The Avignon Festival, France's most important performing arts event, has been postponed and may be canceled entirely because of a labor dispute. Performers and other theater workers are on strike over unemployment benefits. Organizers of the Avignon Festival decided to bring the curtain down on the opening scheduled for Tuesday.
Avignon is one of the leading performing arts festivals in the world. It normally attracts 100,000 people who spend more than $16 million each season. Many have paid for hotel rooms and are already in Avignon, but the opening has been delayed at least a day while theater workers decide whether to stay on strike and kill the entire 20-day festival.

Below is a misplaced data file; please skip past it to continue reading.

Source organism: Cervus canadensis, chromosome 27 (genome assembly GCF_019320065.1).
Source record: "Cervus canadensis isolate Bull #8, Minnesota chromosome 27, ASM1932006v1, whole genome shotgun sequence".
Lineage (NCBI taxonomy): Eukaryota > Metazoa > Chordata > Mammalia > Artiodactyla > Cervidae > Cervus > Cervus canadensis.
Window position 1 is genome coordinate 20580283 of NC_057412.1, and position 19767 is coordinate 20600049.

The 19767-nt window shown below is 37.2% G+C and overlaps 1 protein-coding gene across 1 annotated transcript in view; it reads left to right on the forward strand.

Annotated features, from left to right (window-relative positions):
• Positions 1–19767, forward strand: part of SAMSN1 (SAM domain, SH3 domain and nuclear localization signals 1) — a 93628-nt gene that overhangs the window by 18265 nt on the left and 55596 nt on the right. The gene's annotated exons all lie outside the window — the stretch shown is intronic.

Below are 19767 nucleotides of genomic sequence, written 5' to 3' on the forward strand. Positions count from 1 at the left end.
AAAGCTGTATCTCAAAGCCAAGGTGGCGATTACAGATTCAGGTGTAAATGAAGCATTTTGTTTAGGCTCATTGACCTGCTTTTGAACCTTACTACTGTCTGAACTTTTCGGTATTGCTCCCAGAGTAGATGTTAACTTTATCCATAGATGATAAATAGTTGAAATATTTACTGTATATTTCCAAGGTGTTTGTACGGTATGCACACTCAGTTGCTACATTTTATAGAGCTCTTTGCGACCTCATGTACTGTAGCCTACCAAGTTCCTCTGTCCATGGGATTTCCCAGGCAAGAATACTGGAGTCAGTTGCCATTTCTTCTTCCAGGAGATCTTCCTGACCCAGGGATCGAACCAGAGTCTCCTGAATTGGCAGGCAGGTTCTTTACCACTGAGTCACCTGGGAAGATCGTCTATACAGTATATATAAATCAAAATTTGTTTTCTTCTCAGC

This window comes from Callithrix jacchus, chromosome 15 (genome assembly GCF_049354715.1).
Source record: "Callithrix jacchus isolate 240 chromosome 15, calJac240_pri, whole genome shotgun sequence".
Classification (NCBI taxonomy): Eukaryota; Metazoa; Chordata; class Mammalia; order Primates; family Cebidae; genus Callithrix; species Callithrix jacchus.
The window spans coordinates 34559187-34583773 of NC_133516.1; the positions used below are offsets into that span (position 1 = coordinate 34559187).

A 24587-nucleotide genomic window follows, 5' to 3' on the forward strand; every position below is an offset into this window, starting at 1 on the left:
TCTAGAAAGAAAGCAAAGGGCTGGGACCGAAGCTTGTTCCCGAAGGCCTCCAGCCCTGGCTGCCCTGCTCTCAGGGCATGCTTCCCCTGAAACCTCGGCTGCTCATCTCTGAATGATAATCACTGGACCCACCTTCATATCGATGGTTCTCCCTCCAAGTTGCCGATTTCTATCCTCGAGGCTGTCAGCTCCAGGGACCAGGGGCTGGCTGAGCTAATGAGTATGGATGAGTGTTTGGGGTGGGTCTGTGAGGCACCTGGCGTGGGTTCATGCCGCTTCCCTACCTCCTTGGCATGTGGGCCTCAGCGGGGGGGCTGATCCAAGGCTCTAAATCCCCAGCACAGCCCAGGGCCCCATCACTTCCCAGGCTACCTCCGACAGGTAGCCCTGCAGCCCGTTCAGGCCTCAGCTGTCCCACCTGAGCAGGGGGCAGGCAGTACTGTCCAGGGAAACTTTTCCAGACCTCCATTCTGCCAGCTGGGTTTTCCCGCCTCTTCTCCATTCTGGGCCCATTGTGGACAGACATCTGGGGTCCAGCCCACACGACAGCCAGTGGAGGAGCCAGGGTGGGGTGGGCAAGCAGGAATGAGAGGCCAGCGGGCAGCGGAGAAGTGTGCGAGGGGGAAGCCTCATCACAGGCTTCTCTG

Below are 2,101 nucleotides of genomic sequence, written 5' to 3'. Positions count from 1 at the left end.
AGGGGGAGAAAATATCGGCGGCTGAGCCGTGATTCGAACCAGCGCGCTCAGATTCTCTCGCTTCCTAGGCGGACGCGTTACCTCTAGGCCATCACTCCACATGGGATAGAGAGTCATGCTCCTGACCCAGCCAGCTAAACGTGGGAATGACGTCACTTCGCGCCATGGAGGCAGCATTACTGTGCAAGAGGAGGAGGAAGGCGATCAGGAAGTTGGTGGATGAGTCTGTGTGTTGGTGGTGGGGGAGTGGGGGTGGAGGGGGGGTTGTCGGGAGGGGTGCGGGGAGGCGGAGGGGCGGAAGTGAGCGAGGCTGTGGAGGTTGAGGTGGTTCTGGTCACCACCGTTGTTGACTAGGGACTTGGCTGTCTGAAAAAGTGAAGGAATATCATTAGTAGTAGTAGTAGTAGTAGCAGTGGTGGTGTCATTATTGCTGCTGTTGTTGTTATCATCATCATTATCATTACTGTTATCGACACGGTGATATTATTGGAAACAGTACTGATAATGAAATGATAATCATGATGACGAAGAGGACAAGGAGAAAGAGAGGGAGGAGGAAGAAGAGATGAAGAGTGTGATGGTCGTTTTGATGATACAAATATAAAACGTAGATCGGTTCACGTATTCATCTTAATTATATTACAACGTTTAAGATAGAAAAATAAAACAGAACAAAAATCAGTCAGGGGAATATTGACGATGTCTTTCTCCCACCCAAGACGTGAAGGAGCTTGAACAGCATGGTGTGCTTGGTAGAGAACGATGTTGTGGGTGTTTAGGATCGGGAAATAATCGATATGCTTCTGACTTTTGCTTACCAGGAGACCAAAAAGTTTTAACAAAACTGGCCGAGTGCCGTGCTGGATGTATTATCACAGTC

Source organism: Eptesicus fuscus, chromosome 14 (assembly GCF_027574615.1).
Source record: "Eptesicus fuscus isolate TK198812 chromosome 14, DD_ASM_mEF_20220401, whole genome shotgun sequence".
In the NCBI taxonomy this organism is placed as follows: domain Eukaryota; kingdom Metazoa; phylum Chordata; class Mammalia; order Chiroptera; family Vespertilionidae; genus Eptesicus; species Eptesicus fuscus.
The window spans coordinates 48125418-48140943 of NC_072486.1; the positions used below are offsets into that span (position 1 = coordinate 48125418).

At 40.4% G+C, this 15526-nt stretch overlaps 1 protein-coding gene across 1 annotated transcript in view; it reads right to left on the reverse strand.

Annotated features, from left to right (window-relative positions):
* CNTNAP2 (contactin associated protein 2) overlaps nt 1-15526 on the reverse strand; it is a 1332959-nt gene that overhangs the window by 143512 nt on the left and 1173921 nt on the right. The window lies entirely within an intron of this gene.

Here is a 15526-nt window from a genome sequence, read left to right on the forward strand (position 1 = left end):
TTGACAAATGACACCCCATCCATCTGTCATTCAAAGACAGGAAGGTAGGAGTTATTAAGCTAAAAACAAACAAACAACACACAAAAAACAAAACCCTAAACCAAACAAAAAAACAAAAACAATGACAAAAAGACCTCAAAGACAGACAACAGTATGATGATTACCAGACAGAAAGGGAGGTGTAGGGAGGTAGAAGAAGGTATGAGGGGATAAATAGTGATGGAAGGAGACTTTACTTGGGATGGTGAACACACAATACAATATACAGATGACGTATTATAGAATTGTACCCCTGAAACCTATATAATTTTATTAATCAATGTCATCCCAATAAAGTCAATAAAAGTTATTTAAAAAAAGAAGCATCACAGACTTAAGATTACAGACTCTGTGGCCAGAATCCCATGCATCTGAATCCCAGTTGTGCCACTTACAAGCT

The government is trying to make it harder for the theater workers to receive unemployment benefits. As of now all of them, from street buskers to comics to leading actors, can qualify for unemployment compensation if they work a certain number of hours a year.
The government, which is trying to make the country's costly welfare system a bit less generous, wants theater workers to put in more hours to qualify for the payments. In the face of a possible strike, the government agreed to delay the change, but the workers dismissed the concession as meaningless.
The strike has already caused the cancellation of a dance festival in Montpelier and delayed the start of the opera festival in Aix-en-Provence. But organizers of a Rolling Stones concert scheduled for Wednesday in Paris promise it will take place.
If the Avignon strike ends, festival goers will see horses perform in the courtyard of the papal palace in Avignon, and attend Shakespearean plays in Lithuanian and Italian.